Your pronunciation is really good and you sound near-native so firstly you shouldn't worry! In saying that I do understand the desire to perfect your pronunciation and get a native sounding accent.

What I suggest you do is get a native speaker (who has the accent you want) to read the passage - ideally line by line or sentence by sentence. You listen to them closely, repeat after them and then they give you feedback on how you can improve. Repeat the sentence again with the feedback in mind, and keep doing this until you get it right. This is the method I used to improve my pronunciation in Spanish when I could feel it wasn't quite right.

Good luck!

  • One thing I did once was to try to speak in unison with the recording of a native. It sounds simple but it was really revealing.
    – tripleee
    Commented Oct 4, 2018 at 4:31

I can hear the Britishness in your accent (as a British English speaker myself). I'll tell you what sounds different to a General American/Vancouver Canadian accent:

  • Your uː's, as in "to" and "zoo", are quite high (the mouth and tongue are more closed), as in British. Try loosening them to get the more rounded American "oo".
  • You occasionally don't pronounce the r's after vowels, as in "shepherd", as in British. If American/Canadian is what you're going for, you'll want to make sure you pronounce them always.
  • You sometimes pronounce the "th" in "the" or "their" as a "d", which I'd put down to the Hong Kong influence. Be sure to articulate the ð sound always.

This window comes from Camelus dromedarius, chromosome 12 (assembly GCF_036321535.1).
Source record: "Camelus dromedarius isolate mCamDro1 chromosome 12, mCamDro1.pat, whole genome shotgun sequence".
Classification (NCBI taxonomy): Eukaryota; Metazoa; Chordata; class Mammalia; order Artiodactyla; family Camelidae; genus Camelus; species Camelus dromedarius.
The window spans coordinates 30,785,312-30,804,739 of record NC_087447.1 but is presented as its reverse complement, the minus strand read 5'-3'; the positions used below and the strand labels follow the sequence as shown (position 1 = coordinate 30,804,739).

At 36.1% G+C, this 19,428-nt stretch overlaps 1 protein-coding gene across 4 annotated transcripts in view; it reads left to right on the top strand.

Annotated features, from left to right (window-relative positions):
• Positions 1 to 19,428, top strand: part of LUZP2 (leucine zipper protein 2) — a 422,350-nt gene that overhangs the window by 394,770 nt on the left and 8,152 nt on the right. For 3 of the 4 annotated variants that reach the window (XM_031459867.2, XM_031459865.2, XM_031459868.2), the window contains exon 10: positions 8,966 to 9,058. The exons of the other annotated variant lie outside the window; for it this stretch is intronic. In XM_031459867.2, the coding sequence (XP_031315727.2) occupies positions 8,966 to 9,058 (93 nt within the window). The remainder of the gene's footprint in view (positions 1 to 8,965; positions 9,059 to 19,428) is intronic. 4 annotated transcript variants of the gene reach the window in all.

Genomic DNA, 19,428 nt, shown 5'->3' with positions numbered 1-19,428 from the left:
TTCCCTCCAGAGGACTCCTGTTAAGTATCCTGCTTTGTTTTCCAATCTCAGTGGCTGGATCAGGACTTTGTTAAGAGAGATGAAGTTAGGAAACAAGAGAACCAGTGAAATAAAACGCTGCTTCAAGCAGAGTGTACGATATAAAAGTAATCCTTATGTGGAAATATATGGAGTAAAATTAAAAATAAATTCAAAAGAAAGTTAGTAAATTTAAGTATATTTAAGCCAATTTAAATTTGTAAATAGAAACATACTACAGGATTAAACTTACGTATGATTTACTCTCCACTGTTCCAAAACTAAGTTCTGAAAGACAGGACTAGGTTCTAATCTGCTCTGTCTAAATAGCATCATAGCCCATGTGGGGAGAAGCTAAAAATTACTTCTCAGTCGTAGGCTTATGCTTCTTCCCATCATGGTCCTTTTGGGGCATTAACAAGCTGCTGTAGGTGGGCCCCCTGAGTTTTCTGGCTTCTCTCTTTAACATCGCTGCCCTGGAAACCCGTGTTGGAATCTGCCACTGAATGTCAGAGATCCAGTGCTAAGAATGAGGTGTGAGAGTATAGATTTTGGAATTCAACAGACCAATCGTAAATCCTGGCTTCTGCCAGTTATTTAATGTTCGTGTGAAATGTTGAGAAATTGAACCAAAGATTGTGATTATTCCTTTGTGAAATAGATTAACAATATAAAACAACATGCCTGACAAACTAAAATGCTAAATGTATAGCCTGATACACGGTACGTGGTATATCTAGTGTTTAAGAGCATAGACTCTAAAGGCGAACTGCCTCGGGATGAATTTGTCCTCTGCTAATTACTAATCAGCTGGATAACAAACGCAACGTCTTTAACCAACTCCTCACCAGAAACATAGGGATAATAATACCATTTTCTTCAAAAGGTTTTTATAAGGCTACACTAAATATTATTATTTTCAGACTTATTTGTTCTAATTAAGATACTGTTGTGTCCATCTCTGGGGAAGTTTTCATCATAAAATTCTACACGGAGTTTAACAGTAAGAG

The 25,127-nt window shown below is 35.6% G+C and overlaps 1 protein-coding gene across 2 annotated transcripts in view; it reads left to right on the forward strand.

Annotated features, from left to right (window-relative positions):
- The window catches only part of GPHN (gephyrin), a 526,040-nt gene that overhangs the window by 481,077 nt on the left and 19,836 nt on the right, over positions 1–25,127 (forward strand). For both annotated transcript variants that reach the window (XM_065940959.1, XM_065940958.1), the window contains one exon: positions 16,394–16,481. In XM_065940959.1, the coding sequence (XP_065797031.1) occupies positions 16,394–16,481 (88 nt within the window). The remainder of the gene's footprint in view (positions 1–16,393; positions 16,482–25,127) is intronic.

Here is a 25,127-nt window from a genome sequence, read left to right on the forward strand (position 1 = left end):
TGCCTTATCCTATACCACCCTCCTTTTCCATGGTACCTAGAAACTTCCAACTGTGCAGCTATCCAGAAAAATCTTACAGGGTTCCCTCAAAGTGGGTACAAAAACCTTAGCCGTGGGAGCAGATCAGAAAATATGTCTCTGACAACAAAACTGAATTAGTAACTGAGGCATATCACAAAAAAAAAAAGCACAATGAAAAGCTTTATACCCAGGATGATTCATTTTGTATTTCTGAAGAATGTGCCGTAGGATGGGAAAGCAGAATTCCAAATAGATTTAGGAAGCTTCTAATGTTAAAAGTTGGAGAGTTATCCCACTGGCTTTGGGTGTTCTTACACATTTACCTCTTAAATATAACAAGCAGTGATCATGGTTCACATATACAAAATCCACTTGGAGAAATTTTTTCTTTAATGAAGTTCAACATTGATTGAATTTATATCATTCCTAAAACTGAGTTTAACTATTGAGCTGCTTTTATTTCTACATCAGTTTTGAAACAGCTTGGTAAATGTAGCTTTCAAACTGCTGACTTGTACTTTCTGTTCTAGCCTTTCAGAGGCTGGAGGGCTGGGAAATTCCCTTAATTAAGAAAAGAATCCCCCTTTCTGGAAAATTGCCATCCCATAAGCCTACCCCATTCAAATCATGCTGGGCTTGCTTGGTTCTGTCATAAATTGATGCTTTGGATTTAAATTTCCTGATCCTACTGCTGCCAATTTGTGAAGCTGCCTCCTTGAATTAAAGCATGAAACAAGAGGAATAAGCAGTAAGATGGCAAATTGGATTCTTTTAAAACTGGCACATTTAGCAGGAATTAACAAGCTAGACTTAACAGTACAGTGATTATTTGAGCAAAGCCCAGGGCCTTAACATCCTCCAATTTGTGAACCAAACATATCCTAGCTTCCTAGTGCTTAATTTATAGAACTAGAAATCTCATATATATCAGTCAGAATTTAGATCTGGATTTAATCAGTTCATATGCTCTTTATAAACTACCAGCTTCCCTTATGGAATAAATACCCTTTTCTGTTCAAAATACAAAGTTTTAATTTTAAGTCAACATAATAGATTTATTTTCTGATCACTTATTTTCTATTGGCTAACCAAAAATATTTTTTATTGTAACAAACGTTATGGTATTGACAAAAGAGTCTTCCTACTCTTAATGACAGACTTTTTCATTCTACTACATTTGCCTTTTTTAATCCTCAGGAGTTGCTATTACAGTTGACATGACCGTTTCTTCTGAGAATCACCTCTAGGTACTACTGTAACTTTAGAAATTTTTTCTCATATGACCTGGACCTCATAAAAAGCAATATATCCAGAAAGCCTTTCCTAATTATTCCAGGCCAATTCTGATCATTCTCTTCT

• You often pronounce the word "the" with an "ee" vowel (iː) where a normal English speaker wouldn't. Be sure to only pronounce "the" with "ee" before words starting with a vowel sound.
  • Great observation, thanks. Now that you mention it, I also notice I haven't been pronouncing my /ð/ properly after /n/, so oftentimes "in the" ends up like "inne." Would you mind elaborating more on the vowel in "to" and "zoo," though?
    – Kyred
    Commented Oct 1, 2018 at 22:21
  • 1
    It's hard to relay in text only, but British English has a very high uː sound, essentially a [ʉ]. On the other hand, American English's is very slightly lower, almost a [ʊ̈]. There's also some diphthongisation in American, where it sounds more like [ʊ̈͡ʉ]. I wouldn't worry about the technical details too much. Just play videos of British and American accents of English speaking words with "oo" in them and hear the difference for yourself. I will say that yours were sometimes high enough to sound Scottish. But, overall you have perfect command of English, and these are very minor issues.
    – SUM1
    Commented Oct 1, 2018 at 23:36
  • You can clearly hear the difference in "u" in this video: youtu.be/hS2fdP1bNV0?t=2m56s
    – SUM1
    Commented Oct 1, 2018 at 23:38
  • Thank you for your answer and your comments. Could you work those comments into your answer? This would ensure that their content is preserved, whereas comments are not intended for answering question and may get deleted at some point.
    – Tsundoku
    Commented Oct 2, 2018 at 9:54